So the summary for this section:
- Xbox Series X: Variable power/temps but constant frequency
- PC: Variable power/temps and variable frequency (unless you overclock it, in which case it'll perform like the Series X processor)
- PS5: Constant power/temps but variable frequency.
The exciting thing for me and maybe others who are interested in hardware and engineering is that these are three different ways to achieve the same general target. Just goes to show that these companies are putting lots of effort into the design and engineering and not just copying things and definitely not skimping on anything.
 

kyliethicc

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Mar 14, 2020
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I remember cerney mentioned something about the height of the SSD ! No? So was he referring to a extra SSD we can add not a replacement correct?
Yeah. Unlike Micro SD cards, or 2.5” hard drives, there is no 1 size for a M.2 NVMe SSD. They are various sizes. Because they created a expansion bay for these M2 SSDs, only some will fit inside. ( I assume there will be some sort of caddy / heat sink the drive has to be put into that then is connected into the console. But we shall see when they reveal the box. )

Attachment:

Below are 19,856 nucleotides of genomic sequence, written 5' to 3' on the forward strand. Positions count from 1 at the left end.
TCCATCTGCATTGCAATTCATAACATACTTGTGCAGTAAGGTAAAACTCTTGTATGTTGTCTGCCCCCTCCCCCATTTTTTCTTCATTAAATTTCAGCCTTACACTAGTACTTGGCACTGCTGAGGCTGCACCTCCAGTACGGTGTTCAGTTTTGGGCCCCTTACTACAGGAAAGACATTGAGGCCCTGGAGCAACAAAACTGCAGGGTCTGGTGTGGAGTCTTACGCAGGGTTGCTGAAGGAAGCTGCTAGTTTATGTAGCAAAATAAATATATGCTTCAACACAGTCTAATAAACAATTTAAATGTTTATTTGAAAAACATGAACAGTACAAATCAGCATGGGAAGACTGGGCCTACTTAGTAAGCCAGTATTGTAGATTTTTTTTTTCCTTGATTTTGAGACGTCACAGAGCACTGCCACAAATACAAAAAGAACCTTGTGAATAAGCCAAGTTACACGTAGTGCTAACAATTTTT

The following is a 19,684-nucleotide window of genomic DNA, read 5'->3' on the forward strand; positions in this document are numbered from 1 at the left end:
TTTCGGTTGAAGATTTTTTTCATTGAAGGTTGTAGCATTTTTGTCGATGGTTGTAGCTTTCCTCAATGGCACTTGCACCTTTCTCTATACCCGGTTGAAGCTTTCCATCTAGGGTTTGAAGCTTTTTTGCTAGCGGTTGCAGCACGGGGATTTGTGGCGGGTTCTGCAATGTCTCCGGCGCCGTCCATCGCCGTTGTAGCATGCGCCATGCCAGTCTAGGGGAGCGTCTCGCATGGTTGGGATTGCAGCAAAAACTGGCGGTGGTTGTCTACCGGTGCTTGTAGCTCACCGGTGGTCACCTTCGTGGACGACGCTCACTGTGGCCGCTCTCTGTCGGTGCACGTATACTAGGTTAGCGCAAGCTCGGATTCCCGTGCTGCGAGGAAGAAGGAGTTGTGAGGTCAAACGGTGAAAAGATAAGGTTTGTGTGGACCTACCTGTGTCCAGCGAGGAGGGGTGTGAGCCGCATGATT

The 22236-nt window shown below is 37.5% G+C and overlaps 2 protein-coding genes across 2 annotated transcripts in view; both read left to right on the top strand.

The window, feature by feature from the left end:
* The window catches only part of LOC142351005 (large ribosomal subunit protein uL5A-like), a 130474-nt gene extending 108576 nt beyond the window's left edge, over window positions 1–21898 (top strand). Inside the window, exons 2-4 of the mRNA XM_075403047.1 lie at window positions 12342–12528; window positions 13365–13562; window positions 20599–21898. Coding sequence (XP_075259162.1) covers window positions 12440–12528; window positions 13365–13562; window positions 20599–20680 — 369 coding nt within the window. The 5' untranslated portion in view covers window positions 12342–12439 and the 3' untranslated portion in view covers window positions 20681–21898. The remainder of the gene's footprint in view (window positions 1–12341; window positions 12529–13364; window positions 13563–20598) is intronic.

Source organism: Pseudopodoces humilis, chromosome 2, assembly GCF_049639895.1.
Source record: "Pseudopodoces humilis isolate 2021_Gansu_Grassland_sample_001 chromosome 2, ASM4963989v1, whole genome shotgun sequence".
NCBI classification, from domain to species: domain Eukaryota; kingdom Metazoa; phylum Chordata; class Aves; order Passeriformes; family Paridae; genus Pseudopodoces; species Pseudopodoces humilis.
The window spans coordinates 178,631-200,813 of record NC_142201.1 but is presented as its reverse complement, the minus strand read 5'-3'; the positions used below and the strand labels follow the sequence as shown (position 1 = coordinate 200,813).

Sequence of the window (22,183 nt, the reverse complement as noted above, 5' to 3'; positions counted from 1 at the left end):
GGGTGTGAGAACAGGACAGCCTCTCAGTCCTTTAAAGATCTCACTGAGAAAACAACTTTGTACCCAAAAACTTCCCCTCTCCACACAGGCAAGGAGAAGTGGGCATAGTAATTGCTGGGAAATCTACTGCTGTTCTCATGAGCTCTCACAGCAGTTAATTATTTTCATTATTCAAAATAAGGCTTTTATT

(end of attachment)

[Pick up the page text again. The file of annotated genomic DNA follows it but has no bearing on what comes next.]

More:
So yes, the PS5 can have it’s internal storage and a 2nd SSD we add to it. Just like the XSX can have the expansion card SSD added to it. And how Switch can have a 2nd SD card.
 
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GAF is an absolute mess, but I feel people should come to terms with the fact that Sony actually designed a box which is based on 'fast and narrow' philosophy. No matter, how many pages you sifted through this thread, and heard about efficiency and why that approach doesn't make sense for consoles. It doesn't matter, that's what Cerny and his team of engineers decided when they were building this machine.

Also, his GPU talk basically started with 'I like running GPUs at higher frequency', from there on, it was all about pushing the PR fluff on how it's better. Also, for those saying, they decided to push up the clocks at last instant because they were short-handed by Series X are sorely mistaken. The tech which is allowing them to over-clock the APU is baked into the silicon itself, their entire cooling design (as the patent suggests) is based around it. So, I'm absolutely certain this was their design goal all along.